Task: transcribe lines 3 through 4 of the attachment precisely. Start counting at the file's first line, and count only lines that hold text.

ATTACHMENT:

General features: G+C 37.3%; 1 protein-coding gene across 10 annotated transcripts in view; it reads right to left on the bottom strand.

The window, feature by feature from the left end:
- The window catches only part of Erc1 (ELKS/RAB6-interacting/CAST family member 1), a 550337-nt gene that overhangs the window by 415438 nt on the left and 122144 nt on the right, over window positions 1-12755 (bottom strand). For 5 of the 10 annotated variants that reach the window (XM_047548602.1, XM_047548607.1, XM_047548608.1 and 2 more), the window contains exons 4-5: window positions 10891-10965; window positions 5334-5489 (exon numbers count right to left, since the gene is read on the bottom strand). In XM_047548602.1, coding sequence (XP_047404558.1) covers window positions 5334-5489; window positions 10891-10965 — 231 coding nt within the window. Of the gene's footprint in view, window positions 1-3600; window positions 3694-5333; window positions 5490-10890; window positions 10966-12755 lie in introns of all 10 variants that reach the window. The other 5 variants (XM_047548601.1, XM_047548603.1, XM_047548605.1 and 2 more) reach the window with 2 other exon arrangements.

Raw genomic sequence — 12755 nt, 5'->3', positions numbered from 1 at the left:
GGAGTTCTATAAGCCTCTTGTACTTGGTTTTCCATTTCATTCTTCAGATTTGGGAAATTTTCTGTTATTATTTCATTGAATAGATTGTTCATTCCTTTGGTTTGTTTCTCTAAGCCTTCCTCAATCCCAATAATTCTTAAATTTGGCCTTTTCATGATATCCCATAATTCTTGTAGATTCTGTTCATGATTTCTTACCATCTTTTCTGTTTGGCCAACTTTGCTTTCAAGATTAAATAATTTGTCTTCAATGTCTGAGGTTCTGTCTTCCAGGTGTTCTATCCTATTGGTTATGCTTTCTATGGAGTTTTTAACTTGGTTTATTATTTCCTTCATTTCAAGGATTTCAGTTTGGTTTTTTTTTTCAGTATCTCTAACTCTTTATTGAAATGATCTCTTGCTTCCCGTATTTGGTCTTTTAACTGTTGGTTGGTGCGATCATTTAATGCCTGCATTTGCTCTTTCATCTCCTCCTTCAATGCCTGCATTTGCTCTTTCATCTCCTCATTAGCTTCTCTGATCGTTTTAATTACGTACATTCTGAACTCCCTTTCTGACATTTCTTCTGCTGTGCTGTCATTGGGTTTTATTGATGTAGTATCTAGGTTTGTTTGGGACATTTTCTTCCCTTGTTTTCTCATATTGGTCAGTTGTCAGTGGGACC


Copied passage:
- The window catches only part of Erc1 (ELKS/RAB6-interacting/CAST family member 1), a 550337-nt gene that overhangs the window by 415438 nt on the left and 122144 nt on the right, over window positions 1-12755 (bottom strand). For 5 of the 10 annotated variants that reach the window (XM_047548602.1, XM_047548607.1, XM_047548608.1 and 2 more), the window contains exons 4-5: window positions 10891-10965; window positions 5334-5489 (exon numbers count right to left, since the gene is read on the bottom strand). In XM_047548602.1, coding sequence (XP_047404558.1) covers window positions 5334-5489; window positions 10891-10965 — 231 coding nt within the window. Of the gene's footprint in view, window positions 1-3600; window positions 3694-5333; window positions 5490-10890; window positions 10966-12755 lie in introns of all 10 variants that reach the window. The other 5 variants (XM_047548601.1, XM_047548603.1, XM_047548605.1 and 2 more) reach the window with 2 other exon arrangements.

Raw genomic sequence — 12755 nt, 5'->3', positions numbered from 1 at the left: